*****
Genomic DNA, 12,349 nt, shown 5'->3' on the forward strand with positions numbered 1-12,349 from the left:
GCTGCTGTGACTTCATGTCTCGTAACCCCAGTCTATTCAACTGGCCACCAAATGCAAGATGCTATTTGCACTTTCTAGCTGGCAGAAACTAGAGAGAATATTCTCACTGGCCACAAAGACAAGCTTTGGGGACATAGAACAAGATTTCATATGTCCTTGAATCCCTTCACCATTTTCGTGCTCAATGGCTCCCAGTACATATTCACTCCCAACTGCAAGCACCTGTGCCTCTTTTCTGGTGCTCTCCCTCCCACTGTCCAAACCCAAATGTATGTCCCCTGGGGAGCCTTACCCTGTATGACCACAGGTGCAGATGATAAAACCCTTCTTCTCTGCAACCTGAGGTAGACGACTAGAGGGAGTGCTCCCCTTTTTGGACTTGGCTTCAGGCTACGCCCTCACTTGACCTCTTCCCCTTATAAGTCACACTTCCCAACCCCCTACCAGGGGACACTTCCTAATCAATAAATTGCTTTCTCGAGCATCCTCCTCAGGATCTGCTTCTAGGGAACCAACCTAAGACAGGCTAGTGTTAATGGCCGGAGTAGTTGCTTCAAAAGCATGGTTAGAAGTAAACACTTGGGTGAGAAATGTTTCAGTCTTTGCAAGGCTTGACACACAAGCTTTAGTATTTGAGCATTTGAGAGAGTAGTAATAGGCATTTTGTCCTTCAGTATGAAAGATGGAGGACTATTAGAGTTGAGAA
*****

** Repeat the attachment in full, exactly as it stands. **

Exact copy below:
Genomic DNA, 12,349 nt, shown 5'->3' on the forward strand with positions numbered 1-12,349 from the left:
GCTGCTGTGACTTCATGTCTCGTAACCCCAGTCTATTCAACTGGCCACCAAATGCAAGATGCTATTTGCACTTTCTAGCTGGCAGAAACTAGAGAGAATATTCTCACTGGCCACAAAGACAAGCTTTGGGGACATAGAACAAGATTTCATATGTCCTTGAATCCCTTCACCATTTTCGTGCTCAATGGCTCCCAGTACATATTCACTCCCAACTGCAAGCACCTGTGCCTCTTTTCTGGTGCTCTCCCTCCCACTGTCCAAACCCAAATGTATGTCCCCTGGGGAGCCTTACCCTGTATGACCACAGGTGCAGATGATAAAACCCTTCTTCTCTGCAACCTGAGGTAGACGACTAGAGGGAGTGCTCCCCTTTTTGGACTTGGCTTCAGGCTACGCCCTCACTTGACCTCTTCCCCTTATAAGTCACACTTCCCAACCCCCTACCAGGGGACACTTCCTAATCAATAAATTGCTTTCTCGAGCATCCTCCTCAGGATCTGCTTCTAGGGAACCAACCTAAGACAGGCTAGTGTTAATGGCCGGAGTAGTTGCTTCAAAAGCATGGTTAGAAGTAAACACTTGGGTGAGAAATGTTTCAGTCTTTGCAAGGCTTGACACACAAGCTTTAGTATTTGAGCATTTGAGAGAGTAGTAATAGGCATTTTGTCCTTCAGTATGAAAGATGGAGGACTATTAGAGTTGAGAA